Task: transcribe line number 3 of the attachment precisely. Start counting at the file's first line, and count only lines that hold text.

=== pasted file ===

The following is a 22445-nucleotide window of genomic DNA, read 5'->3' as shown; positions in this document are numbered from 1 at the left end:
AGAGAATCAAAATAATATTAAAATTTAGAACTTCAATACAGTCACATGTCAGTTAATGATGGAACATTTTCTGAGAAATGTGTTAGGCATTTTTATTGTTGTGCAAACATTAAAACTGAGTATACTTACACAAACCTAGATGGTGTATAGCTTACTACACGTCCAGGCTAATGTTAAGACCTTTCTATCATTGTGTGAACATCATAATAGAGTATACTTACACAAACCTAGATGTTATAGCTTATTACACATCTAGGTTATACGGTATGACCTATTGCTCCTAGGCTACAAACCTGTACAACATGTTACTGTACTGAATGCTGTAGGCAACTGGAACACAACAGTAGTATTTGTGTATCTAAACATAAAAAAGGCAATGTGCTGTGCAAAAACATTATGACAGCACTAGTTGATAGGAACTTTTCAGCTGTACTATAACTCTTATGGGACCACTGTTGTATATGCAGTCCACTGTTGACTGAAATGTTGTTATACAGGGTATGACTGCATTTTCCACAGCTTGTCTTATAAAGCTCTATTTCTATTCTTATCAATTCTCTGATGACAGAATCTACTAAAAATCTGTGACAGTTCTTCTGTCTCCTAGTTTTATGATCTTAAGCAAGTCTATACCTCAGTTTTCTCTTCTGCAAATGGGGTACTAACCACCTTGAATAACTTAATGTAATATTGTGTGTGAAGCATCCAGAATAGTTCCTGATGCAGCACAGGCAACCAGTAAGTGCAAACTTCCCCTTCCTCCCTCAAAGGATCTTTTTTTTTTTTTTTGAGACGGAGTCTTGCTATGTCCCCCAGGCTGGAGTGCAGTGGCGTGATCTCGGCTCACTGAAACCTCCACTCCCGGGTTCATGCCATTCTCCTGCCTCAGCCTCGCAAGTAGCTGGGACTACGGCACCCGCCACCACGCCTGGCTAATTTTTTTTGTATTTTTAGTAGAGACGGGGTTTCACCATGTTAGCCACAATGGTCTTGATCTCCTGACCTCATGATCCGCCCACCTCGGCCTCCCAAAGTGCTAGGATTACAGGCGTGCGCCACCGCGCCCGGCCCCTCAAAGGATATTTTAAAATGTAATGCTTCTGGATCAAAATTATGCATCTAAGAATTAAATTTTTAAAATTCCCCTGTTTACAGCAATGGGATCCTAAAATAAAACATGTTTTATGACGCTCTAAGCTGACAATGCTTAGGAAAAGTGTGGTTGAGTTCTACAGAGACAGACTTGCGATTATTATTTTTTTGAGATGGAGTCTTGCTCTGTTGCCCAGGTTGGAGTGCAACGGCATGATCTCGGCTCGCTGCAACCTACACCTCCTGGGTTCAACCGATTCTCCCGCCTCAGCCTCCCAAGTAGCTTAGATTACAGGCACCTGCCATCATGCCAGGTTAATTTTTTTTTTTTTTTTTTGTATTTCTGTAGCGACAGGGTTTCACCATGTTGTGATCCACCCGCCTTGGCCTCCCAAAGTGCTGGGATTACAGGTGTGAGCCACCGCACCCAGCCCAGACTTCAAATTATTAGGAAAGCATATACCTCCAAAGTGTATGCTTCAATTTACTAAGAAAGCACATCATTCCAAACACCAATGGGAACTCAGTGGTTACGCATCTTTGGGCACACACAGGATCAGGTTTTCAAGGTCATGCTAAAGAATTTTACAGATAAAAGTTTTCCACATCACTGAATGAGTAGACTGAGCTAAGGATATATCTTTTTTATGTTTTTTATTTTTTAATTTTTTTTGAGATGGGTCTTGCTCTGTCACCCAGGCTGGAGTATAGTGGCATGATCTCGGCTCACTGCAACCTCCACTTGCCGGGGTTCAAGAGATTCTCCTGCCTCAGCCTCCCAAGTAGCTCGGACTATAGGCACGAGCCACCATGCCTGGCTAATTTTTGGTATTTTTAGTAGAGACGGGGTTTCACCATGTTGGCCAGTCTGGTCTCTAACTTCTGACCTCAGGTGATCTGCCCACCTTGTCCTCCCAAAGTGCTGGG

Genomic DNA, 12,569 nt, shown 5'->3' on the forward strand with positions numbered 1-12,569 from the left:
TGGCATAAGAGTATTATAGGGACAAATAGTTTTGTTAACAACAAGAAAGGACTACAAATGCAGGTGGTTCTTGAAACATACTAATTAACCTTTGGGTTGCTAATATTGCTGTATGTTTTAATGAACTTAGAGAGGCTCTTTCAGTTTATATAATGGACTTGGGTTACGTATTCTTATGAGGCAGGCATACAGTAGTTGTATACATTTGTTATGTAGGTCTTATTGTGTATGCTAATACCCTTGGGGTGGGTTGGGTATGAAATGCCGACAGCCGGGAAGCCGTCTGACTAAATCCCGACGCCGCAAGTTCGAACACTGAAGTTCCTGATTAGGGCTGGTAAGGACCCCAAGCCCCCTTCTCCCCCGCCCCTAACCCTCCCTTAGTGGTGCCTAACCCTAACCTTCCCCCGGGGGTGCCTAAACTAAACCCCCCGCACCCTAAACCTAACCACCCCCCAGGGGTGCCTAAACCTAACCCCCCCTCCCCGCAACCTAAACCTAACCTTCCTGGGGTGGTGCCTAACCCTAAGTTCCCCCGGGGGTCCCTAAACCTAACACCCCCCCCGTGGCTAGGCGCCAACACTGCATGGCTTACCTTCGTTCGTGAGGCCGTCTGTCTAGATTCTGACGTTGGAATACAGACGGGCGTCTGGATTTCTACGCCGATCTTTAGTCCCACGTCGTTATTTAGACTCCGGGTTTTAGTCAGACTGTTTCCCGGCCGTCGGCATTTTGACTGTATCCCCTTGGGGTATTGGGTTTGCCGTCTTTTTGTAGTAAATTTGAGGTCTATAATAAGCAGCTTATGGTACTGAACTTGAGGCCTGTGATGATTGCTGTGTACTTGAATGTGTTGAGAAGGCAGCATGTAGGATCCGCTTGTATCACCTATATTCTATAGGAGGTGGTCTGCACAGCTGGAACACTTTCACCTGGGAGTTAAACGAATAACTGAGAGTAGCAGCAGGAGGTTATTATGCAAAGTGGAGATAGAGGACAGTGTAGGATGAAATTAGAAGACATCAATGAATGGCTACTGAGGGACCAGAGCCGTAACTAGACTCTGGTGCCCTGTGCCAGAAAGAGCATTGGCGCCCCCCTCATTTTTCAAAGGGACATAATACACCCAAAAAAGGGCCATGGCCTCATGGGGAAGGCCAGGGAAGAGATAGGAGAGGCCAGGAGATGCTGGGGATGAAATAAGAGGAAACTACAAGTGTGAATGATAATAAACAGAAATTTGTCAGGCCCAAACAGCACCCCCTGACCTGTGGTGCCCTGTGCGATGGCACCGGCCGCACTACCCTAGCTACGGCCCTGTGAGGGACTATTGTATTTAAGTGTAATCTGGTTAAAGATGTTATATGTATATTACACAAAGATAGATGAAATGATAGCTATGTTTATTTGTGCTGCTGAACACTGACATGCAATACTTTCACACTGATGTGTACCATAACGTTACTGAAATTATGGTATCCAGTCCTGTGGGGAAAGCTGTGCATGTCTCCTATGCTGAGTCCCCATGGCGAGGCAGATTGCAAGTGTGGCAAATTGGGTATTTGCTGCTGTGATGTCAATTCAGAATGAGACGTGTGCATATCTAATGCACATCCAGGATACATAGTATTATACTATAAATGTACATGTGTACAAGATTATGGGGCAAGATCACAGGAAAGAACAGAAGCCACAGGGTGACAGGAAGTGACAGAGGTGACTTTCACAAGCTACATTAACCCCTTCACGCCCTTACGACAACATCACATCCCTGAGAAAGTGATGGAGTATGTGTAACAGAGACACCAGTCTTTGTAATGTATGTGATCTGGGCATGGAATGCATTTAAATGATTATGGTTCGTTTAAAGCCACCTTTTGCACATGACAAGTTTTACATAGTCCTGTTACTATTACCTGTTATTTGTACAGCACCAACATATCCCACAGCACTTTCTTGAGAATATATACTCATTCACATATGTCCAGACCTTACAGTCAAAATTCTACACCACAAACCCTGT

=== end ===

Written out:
Genomic DNA, 12,569 nt, shown 5'->3' on the forward strand with positions numbered 1-12,569 from the left: